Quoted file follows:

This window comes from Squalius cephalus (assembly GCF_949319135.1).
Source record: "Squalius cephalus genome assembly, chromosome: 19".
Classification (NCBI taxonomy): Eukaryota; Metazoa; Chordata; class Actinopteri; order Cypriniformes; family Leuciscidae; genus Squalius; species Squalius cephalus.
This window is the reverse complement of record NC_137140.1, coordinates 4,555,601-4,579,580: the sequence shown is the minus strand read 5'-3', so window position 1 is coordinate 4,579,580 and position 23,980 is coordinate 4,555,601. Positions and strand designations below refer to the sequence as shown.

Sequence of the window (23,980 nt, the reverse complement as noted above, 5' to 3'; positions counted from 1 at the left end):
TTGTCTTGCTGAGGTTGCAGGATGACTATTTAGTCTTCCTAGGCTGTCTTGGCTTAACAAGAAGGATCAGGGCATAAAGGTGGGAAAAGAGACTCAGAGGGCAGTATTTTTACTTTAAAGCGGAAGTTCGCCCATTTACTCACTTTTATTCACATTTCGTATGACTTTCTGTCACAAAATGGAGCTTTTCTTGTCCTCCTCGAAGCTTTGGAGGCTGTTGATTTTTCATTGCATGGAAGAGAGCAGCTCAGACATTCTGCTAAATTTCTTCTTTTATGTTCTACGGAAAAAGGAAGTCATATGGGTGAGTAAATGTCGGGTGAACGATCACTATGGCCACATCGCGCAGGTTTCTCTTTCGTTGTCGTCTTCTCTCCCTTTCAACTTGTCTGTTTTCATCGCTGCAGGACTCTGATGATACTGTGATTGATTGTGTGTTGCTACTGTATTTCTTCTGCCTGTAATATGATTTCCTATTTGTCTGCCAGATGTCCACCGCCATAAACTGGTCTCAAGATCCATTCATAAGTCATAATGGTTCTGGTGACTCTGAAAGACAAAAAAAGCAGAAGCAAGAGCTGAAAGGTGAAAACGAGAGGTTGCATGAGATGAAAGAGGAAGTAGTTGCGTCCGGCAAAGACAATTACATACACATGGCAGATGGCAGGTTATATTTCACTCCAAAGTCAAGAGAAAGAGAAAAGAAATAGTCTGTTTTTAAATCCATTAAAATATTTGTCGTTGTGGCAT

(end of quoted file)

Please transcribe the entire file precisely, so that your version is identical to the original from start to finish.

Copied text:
This window comes from Squalius cephalus (assembly GCF_949319135.1).
Source record: "Squalius cephalus genome assembly, chromosome: 19".
Classification (NCBI taxonomy): Eukaryota; Metazoa; Chordata; class Actinopteri; order Cypriniformes; family Leuciscidae; genus Squalius; species Squalius cephalus.
This window is the reverse complement of record NC_137140.1, coordinates 4,555,601-4,579,580: the sequence shown is the minus strand read 5'-3', so window position 1 is coordinate 4,579,580 and position 23,980 is coordinate 4,555,601. Positions and strand designations below refer to the sequence as shown.

Sequence of the window (23,980 nt, the reverse complement as noted above, 5' to 3'; positions counted from 1 at the left end):
TTGTCTTGCTGAGGTTGCAGGATGACTATTTAGTCTTCCTAGGCTGTCTTGGCTTAACAAGAAGGATCAGGGCATAAAGGTGGGAAAAGAGACTCAGAGGGCAGTATTTTTACTTTAAAGCGGAAGTTCGCCCATTTACTCACTTTTATTCACATTTCGTATGACTTTCTGTCACAAAATGGAGCTTTTCTTGTCCTCCTCGAAGCTTTGGAGGCTGTTGATTTTTCATTGCATGGAAGAGAGCAGCTCAGACATTCTGCTAAATTTCTTCTTTTATGTTCTACGGAAAAAGGAAGTCATATGGGTGAGTAAATGTCGGGTGAACGATCACTATGGCCACATCGCGCAGGTTTCTCTTTCGTTGTCGTCTTCTCTCCCTTTCAACTTGTCTGTTTTCATCGCTGCAGGACTCTGATGATACTGTGATTGATTGTGTGTTGCTACTGTATTTCTTCTGCCTGTAATATGATTTCCTATTTGTCTGCCAGATGTCCACCGCCATAAACTGGTCTCAAGATCCATTCATAAGTCATAATGGTTCTGGTGACTCTGAAAGACAAAAAAAGCAGAAGCAAGAGCTGAAAGGTGAAAACGAGAGGTTGCATGAGATGAAAGAGGAAGTAGTTGCGTCCGGCAAAGACAATTACATACACATGGCAGATGGCAGGTTATATTTCACTCCAAAGTCAAGAGAAAGAGAAAAGAAATAGTCTGTTTTTAAATCCATTAAAATATTTGTCGTTGTGGCAT